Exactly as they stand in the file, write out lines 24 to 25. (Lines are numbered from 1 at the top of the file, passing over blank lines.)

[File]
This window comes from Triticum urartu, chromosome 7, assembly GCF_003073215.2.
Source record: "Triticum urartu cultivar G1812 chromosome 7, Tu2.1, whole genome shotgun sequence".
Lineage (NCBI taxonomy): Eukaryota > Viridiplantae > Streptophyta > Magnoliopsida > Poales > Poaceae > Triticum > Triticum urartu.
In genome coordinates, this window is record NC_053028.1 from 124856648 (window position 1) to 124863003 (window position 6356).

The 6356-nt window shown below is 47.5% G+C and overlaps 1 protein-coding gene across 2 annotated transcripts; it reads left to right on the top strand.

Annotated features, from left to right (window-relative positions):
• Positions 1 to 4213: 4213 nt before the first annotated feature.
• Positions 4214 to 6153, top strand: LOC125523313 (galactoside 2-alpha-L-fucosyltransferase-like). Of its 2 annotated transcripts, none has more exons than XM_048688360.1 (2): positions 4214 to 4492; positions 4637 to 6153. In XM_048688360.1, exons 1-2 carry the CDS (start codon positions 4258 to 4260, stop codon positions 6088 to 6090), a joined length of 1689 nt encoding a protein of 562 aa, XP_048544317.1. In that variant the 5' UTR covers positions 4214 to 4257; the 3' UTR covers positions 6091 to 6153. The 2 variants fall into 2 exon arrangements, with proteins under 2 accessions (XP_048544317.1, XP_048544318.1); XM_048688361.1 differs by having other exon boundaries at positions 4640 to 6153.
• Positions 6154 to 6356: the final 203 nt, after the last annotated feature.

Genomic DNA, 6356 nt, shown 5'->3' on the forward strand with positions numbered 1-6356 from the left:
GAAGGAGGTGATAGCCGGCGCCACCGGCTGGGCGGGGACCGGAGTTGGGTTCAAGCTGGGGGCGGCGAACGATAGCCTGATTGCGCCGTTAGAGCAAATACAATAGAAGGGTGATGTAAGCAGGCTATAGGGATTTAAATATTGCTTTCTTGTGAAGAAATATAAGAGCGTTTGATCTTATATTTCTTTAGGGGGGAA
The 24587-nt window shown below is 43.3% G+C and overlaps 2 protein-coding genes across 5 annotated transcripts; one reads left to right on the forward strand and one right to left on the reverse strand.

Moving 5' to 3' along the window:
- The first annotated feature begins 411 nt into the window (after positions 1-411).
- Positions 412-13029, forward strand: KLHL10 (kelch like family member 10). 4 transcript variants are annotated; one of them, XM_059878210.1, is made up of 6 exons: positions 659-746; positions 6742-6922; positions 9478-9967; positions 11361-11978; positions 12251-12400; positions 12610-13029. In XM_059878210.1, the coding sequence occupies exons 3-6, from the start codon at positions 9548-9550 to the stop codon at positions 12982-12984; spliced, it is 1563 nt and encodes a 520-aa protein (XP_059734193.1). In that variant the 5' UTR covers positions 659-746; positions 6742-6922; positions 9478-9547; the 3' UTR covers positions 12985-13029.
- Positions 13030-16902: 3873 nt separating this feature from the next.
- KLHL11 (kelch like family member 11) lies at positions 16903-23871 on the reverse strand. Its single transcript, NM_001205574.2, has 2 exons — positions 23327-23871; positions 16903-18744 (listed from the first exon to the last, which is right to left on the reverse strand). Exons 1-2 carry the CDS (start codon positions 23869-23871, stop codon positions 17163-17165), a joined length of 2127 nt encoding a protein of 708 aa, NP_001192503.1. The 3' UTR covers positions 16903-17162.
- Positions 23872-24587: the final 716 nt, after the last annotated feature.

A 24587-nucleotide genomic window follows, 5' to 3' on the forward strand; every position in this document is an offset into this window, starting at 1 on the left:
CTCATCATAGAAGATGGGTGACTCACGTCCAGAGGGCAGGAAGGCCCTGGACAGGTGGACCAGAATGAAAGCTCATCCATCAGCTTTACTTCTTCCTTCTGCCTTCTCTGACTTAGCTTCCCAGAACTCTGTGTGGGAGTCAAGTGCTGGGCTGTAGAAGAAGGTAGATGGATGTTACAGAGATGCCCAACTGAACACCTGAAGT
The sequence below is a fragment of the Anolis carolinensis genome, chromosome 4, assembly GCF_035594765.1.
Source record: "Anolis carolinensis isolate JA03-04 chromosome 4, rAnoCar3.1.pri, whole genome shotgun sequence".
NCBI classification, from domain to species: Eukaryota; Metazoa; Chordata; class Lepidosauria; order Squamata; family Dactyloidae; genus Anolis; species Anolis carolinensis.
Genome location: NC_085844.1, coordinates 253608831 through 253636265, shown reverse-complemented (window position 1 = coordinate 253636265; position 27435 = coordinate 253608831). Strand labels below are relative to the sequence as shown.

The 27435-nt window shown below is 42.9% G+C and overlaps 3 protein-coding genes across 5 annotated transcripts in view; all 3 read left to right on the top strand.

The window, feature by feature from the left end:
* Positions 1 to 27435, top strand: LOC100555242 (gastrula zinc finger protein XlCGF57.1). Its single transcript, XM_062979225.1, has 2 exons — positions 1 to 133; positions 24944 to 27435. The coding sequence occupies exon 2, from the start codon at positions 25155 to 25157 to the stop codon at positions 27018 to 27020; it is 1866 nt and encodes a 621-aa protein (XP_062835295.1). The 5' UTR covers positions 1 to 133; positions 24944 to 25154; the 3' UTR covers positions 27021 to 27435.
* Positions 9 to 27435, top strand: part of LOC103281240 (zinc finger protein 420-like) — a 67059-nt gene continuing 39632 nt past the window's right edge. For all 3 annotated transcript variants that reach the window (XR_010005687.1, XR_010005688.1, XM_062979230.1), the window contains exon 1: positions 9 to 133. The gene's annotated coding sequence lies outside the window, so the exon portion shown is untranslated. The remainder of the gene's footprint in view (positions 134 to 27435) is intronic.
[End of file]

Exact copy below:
Genome location: NC_085844.1, coordinates 253608831 through 253636265, shown reverse-complemented (window position 1 = coordinate 253636265; position 27435 = coordinate 253608831). Strand labels below are relative to the sequence as shown.

The 27435-nt window shown below is 42.9% G+C and overlaps 3 protein-coding genes across 5 annotated transcripts in view; all 3 read left to right on the top strand.